Urinary Frequency Syndrome

The grand finale… the music blares, a giant grey mouse dances on the stage, and six full tables of kids look on as six children wearing sparkling birthday hats simultaneously lean over, puff out their cheeks and blow out candles on six birthday cakes.  Immediately after blowing out the candles, your five-year-old birthday boy (at table number three) runs over and says, “Mommy, I have to go to the potty.” You break off your applause to run him to the bathroom where he tinkles a few drops into the toilet. Five minutes later he asks to go again. Fifteen minutes he asks again. By the time you leave, he has asked to pee three more times.

This potty scenario repeats itself later at his older sister’s soccer game and you spend the entire game running him back and forth across two soccer fields in order reach the bathroom. Oddly, he later sits through a movie without interruptions. And despite his urge to urinate frequently during the day, he sleeps through the night and does not wet the bed.

Welcome to urinary frequency syndrome. A couple years after a child potty trains, some kids “over sense” the need to pee and need to be re-taught. In other words, you are back to potty training. But don’t panic, retraining can take only a few days. After your child’s doctor rules out other causes of frequent urination such as urinary tract infections (usually associated with other symptoms such as pain on urination and sometimes fever) or diabetes (symptoms don't stop overnight and the amount of urine produced is greater than normal), start retraining.

You probably restricted your child's liquid intake in order to prevent him from urinating too often. Now do the opposite: hydrate him so well that he re-learns the sensation of a full bladder. Have your child fill up his bladder and hold the urine in for half an hour. Just like when he was younger, start by walking him to the potty at the half hour mark and have him try to urinate whether he needs to or not. Fill up his bladder after each void and continue to increase increments between potty visits until he is voiding a healthy 4-6 times a day.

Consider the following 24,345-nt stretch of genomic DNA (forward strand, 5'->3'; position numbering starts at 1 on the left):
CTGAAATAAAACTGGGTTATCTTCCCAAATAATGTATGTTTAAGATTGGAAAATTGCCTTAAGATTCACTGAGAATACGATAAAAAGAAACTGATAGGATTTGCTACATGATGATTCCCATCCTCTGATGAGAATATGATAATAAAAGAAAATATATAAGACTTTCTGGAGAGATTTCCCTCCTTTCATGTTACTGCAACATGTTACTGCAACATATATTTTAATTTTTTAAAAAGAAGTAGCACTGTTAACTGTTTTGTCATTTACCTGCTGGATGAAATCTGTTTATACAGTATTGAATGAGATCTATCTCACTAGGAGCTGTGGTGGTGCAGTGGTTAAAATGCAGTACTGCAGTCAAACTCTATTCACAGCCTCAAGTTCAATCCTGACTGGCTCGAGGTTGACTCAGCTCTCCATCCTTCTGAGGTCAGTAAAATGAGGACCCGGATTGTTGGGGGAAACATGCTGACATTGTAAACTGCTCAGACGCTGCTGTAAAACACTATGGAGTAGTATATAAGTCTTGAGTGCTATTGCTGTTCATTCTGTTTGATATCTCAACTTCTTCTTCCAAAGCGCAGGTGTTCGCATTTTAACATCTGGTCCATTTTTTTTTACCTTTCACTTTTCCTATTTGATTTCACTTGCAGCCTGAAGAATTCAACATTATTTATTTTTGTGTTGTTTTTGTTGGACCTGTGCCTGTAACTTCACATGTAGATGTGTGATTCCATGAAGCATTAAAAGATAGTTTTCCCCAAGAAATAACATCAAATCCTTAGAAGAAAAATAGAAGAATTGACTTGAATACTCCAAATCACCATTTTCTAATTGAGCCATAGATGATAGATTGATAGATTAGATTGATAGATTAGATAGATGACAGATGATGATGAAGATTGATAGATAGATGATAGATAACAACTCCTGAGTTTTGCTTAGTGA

Sometimes stress triggers urinary frequency. Common times for urinary frequency include the beginning of a school year, a change in teachers part way through the school year, a birthday party or vacation. Stress magnifies the worry in a child's mind that he will have an accident. We have written many school notes asking teachers to allow a child unrestricted access to the bathroom. The child’s need for “potty checking” will dissipate if his bathroom trips are ignored and the child gains confidence that he will not have an accident. Be patient - it can take a few weeks for your child to regain confidence.

Make sure he is not constipated. A distended colon full of stool will sit on top of the bladder causing the bladder to send confusing messages to the brain.

Now, the next time you visit the big grey mouse, maybe you’ll spend more time in the restaurant rather than in the bathroom.

Naline Lai, MD with Julie Kardos, MD

©2013 Two Peds in a Pod®


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  • 1/30/2014 12:09 AM yvonne mitchell wrote:
    thank you for this post. my daughter is experiencing this problem and you have given me insight and great relief on how to work with her.
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